CD Review: Stanley Clarke Band "Up"

The latest from the Lord of the Low Frequencies is an invigorating career kaleidoscope made all the more vital by pertinent personnel choices and Clarke’s equal time on acoustic and electric bass.
Author:
Publish date:

The latest from the Lord of the Low Frequencies is an invigorating career kaleidoscope made all the more vital by pertinent personnel choices and Clarke’s equal time on acoustic and electric bass. The James Brown-nodding opener, “Pop Virgil,” is a groove-and-slap fest augmented with horns and anchored by J.R. Robinson and Greg Phillinganes. “Last Train to Sanity” summons Stanley’s film and classical side, with recent tour-mates the Harlem String Quartet getting a workout. “Up,” fueled by Clarke’s incessant eighth-note pulse, Stewart Copeland’s drums, and Joe Walsh’s guitar, recalls the bassist’s ’80s rock and pop period. The late George Duke, a close friend, is honored with a joyous cover of his “Brazilian Love Affair.” Chick Corea joins Clarke for the live, bowed ballad “La Canción de Sofia.” And southern guitar force Jimmy Herring leads an update of “School Days.”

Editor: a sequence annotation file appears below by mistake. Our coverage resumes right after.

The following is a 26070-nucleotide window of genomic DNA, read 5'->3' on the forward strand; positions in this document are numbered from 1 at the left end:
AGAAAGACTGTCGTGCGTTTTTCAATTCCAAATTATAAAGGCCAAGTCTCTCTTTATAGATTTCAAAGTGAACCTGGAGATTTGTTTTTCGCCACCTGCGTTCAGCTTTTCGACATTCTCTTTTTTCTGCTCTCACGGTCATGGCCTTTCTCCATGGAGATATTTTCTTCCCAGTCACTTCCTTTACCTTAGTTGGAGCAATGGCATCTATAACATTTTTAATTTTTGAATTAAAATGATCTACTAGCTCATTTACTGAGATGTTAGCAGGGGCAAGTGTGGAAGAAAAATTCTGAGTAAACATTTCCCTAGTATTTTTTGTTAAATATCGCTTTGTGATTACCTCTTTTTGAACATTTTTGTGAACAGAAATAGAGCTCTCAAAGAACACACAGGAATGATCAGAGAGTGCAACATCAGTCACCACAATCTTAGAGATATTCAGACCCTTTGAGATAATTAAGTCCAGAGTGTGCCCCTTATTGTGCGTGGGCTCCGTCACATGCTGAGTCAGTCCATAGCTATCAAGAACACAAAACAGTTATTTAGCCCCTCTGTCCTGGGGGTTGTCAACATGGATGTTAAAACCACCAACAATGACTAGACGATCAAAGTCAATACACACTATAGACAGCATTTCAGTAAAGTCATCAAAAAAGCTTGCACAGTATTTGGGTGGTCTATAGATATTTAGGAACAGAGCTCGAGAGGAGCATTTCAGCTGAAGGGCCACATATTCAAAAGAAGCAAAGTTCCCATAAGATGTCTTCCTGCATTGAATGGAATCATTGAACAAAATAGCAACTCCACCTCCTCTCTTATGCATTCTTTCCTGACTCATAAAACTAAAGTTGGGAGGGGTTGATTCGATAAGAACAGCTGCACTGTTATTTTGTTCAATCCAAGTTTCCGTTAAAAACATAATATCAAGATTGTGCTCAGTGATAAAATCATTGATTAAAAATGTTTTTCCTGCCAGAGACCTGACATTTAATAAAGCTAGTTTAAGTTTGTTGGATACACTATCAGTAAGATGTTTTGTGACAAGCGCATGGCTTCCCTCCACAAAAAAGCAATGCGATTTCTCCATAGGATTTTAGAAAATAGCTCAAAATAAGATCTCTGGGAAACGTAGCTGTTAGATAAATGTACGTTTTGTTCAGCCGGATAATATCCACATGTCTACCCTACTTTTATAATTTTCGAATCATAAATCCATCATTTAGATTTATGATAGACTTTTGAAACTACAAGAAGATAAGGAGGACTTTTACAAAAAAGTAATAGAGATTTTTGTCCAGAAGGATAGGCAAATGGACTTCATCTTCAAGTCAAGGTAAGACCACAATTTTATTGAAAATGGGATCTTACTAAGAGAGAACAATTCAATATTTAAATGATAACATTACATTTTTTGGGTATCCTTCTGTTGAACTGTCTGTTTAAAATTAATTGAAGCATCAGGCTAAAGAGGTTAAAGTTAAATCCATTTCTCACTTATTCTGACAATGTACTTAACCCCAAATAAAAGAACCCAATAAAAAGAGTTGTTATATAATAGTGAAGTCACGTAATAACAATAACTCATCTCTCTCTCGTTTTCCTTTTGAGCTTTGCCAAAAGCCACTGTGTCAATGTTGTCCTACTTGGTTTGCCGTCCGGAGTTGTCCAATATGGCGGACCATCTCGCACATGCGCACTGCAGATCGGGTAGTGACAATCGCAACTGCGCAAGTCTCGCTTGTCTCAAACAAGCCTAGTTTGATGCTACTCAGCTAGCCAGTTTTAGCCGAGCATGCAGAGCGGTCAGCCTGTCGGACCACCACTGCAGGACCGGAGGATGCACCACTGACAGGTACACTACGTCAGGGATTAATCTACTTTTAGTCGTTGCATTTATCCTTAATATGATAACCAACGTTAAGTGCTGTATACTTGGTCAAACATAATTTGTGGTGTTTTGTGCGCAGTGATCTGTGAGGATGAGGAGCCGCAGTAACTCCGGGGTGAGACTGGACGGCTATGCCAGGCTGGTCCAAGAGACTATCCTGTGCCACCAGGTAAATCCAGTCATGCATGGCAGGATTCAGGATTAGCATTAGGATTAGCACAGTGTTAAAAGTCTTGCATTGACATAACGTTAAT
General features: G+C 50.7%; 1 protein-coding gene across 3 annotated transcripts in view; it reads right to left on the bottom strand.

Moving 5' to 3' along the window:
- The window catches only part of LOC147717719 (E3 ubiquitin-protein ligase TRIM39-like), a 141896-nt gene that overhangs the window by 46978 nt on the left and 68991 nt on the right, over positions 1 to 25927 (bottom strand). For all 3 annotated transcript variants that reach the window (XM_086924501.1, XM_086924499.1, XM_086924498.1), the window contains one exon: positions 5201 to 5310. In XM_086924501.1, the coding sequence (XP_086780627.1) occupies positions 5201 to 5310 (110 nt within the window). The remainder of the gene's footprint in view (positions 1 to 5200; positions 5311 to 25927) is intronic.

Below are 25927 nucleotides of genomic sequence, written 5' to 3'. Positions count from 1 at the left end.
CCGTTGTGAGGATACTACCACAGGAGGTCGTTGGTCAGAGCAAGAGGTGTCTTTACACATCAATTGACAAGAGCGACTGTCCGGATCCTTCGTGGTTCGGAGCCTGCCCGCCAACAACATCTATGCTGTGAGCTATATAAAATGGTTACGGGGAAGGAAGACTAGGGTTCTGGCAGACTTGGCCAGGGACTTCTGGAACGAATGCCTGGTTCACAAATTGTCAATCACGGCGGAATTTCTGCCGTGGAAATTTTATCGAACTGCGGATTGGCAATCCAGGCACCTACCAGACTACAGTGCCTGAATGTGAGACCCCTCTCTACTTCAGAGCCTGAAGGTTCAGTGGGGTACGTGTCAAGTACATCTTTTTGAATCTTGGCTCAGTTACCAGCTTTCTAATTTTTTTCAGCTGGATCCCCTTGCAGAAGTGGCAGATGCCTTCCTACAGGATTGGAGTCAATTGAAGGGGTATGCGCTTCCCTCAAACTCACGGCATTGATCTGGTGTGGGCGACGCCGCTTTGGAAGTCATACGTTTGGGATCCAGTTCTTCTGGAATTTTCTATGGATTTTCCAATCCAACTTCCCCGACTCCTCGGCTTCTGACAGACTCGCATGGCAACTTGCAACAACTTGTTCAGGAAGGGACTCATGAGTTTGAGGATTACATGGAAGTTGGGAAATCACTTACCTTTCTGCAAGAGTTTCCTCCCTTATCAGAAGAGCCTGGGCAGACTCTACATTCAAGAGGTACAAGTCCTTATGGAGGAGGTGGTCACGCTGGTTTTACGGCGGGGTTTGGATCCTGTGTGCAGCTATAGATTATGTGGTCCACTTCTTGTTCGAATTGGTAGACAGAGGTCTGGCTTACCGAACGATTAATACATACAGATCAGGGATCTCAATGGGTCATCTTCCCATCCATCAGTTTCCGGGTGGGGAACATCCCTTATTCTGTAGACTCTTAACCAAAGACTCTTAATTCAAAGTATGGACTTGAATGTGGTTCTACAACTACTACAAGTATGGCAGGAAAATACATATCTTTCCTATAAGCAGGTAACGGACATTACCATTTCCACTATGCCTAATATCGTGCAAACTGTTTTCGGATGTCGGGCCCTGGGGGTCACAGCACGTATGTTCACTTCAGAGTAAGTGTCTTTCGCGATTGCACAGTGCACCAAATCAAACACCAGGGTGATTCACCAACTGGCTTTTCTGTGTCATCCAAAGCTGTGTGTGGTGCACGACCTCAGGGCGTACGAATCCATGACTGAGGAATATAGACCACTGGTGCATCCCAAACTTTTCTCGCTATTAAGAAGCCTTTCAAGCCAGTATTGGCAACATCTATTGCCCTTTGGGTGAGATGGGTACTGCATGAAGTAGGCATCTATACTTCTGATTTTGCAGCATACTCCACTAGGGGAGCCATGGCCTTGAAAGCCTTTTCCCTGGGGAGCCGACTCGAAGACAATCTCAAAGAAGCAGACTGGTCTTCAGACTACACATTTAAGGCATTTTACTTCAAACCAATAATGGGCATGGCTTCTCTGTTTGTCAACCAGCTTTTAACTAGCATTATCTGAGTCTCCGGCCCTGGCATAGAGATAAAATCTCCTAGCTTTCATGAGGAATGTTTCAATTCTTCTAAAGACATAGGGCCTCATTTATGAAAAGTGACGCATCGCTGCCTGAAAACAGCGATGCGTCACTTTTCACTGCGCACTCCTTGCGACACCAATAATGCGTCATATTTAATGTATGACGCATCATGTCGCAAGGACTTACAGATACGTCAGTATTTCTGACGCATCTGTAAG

Elsewhere, Clarke weaves in three more of his acoustic “Bass Folk Songs,” including the bluesy “#13: Mingus,” and the finger-flying “#14: Dance of the Giant Hummingbird,” while adding the mournful tenor bass guitar chord-melody “#7: Tradition.” Ultimately, it’s the edgy “Gotham City,” the laid-back “I Have Something to Tell You Tonight,” and the title track that allow Clarke to most creatively work in multiple layers of bass in his inimitable style.

Related

Stanley Clarke: Reflections of a Root Revolutionary

It’s been over 40 years since stanley clarke liberated the low end, but the crowd at Manhattan’s Iridium jazz club has a collective look of astonishment as Clarke swiftly spans the full scale of his upright fingerboard, coaxing warm, resonant notes that both lead and support the music.

CD Review: Hiromi "Alive"

Having made three recordings and played countless concerts with Anthony Jackson and drummer Simon Phillips, gifted piano goddess Hiromi set out to capture the super-trio’s live spontaneity and vivacity on her latest studio effort.

Review: Tedeschi Trucks Band "Made Up Mind"

TTB hasn’t quite gone the Gov’t Mule/Allen Woody route in replacing Oteil Burbridge (who is taking some downtime off the road, except for the Allman Bros.) but they are sampling a cadre of capable basshands, including Ted Pecchio, George Porter, Jr, Eric Krasno, Bakithi Kumalo, and Tim Lefebvre on the road, and Pino Palladino, Kumalo, Dave Monsey, and George Reiff on their potent new CD.

CD Review: "Mocean Worker"

Encouraged by Marcus Miller, with whom he has recorded and performed (most recently on “I Can’t Breathe” from Miller’s Afrodeezia), DJ Mocean Worker puts his considerable bass skills front and center for the first time on his latest house/electro-swing effort.